During recessions, Gen Y college graduates are likely to make 5%-15% less than those starting out during a better economy. A recent Wall Street Journal article noted that, "Notre Dame labor economist Abigail Wozniak calls it 'the scarring effect.' If you graduate in a good year, your career may get off to a strong start. But if it's a bad year, you are essentially scarred in the labor market for years to come."
This is indeed very scary for Gen Y because it means that we as individuals simply cannot control our own destiny. Growing up, we are taught that we can accomplish any goal that we set our mind to. When we are preparing for college, we get to pick our university, our degree program and the types of people that we associate with during those years. What this research is telling us, is that regardless of how hard we work and how many connections we make, it all may not be good enough if the job market is poor when we graduate and we either don't get a job or make substantially less than we would have had the economy been growing.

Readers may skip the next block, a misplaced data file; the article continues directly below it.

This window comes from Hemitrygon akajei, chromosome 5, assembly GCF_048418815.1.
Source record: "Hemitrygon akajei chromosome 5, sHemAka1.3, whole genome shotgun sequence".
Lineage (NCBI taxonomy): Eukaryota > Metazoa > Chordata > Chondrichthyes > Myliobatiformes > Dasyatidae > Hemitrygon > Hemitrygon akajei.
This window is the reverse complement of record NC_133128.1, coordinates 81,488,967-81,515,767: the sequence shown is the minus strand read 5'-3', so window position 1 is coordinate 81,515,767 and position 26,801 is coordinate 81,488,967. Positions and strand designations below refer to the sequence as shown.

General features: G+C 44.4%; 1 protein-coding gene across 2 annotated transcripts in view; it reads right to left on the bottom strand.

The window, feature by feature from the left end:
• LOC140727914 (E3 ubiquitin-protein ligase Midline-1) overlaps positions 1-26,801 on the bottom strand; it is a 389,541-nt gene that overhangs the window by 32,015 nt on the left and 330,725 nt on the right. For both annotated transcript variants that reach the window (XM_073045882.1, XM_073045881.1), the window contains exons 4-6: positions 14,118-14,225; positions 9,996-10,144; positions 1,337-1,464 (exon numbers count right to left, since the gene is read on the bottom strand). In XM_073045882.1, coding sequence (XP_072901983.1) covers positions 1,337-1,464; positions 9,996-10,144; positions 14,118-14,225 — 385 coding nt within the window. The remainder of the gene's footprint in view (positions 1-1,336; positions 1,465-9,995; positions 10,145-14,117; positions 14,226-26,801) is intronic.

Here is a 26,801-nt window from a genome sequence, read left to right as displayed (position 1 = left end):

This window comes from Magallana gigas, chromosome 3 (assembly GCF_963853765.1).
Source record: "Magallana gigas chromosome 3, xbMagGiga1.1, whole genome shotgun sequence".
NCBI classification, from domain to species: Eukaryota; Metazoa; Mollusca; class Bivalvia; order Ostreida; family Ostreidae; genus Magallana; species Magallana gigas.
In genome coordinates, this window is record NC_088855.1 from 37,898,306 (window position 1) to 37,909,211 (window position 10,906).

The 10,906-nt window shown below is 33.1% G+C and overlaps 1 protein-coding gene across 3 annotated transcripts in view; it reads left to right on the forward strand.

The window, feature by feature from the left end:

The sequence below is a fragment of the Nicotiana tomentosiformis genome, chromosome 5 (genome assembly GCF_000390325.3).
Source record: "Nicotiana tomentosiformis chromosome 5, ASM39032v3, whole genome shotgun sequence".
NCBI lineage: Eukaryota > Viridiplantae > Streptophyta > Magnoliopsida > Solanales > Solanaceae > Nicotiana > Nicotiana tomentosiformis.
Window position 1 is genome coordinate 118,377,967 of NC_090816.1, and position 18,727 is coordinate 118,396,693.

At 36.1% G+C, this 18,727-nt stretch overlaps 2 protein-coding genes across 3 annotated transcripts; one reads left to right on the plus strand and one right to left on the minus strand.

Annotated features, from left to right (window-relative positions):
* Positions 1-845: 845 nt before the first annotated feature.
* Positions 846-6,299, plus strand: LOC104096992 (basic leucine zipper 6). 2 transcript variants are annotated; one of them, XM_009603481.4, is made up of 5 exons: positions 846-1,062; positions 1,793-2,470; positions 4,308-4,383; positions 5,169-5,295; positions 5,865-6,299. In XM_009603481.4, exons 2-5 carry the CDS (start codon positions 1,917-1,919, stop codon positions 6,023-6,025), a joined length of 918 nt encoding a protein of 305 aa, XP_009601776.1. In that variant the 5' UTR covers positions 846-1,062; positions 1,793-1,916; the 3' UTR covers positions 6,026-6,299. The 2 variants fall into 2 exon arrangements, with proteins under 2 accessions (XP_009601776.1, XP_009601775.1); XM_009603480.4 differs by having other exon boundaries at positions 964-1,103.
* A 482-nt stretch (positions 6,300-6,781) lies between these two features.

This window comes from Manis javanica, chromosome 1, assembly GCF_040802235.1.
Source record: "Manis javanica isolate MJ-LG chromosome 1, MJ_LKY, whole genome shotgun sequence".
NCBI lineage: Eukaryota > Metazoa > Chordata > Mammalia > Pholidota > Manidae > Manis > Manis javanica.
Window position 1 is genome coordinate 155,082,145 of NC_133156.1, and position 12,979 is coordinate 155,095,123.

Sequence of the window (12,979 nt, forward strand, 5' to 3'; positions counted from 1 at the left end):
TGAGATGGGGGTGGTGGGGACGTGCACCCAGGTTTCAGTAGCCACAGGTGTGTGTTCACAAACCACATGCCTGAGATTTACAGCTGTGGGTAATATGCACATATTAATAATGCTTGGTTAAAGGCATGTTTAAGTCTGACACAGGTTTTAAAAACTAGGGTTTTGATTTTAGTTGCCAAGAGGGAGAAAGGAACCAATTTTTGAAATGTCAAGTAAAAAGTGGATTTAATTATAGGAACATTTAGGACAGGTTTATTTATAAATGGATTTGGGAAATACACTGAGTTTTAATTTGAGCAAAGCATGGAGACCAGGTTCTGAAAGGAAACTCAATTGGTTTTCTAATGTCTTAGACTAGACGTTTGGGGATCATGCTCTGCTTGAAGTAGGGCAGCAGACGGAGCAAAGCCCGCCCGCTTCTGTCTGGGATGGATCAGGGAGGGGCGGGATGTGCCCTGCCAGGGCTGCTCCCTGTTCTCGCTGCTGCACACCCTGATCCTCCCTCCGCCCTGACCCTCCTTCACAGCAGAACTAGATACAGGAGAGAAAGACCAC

Unfortunately, this is the state of the labor market for recent college graduates. However, when the economy starts to hum again, it's likely that salaries will increase across the board because the same companies who weren't looking to hire when we graduated will then have to raise their price of labor in order to reach a supply/demand equilibrium.